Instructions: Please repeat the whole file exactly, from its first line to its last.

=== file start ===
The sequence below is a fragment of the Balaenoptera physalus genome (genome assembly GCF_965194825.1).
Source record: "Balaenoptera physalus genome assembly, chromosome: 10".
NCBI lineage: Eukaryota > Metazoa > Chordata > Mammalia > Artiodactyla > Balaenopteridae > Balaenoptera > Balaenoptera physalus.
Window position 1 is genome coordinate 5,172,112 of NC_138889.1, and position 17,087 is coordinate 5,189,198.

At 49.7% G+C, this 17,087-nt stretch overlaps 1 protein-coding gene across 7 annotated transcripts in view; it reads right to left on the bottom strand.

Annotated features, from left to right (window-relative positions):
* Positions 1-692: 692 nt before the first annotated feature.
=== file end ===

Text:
The sequence below is a fragment of the Balaenoptera physalus genome (genome assembly GCF_965194825.1).
Source record: "Balaenoptera physalus genome assembly, chromosome: 10".
NCBI lineage: Eukaryota > Metazoa > Chordata > Mammalia > Artiodactyla > Balaenopteridae > Balaenoptera > Balaenoptera physalus.
Window position 1 is genome coordinate 5,172,112 of NC_138889.1, and position 17,087 is coordinate 5,189,198.

At 49.7% G+C, this 17,087-nt stretch overlaps 1 protein-coding gene across 7 annotated transcripts in view; it reads right to left on the bottom strand.

Annotated features, from left to right (window-relative positions):
* Positions 1-692: 692 nt before the first annotated feature.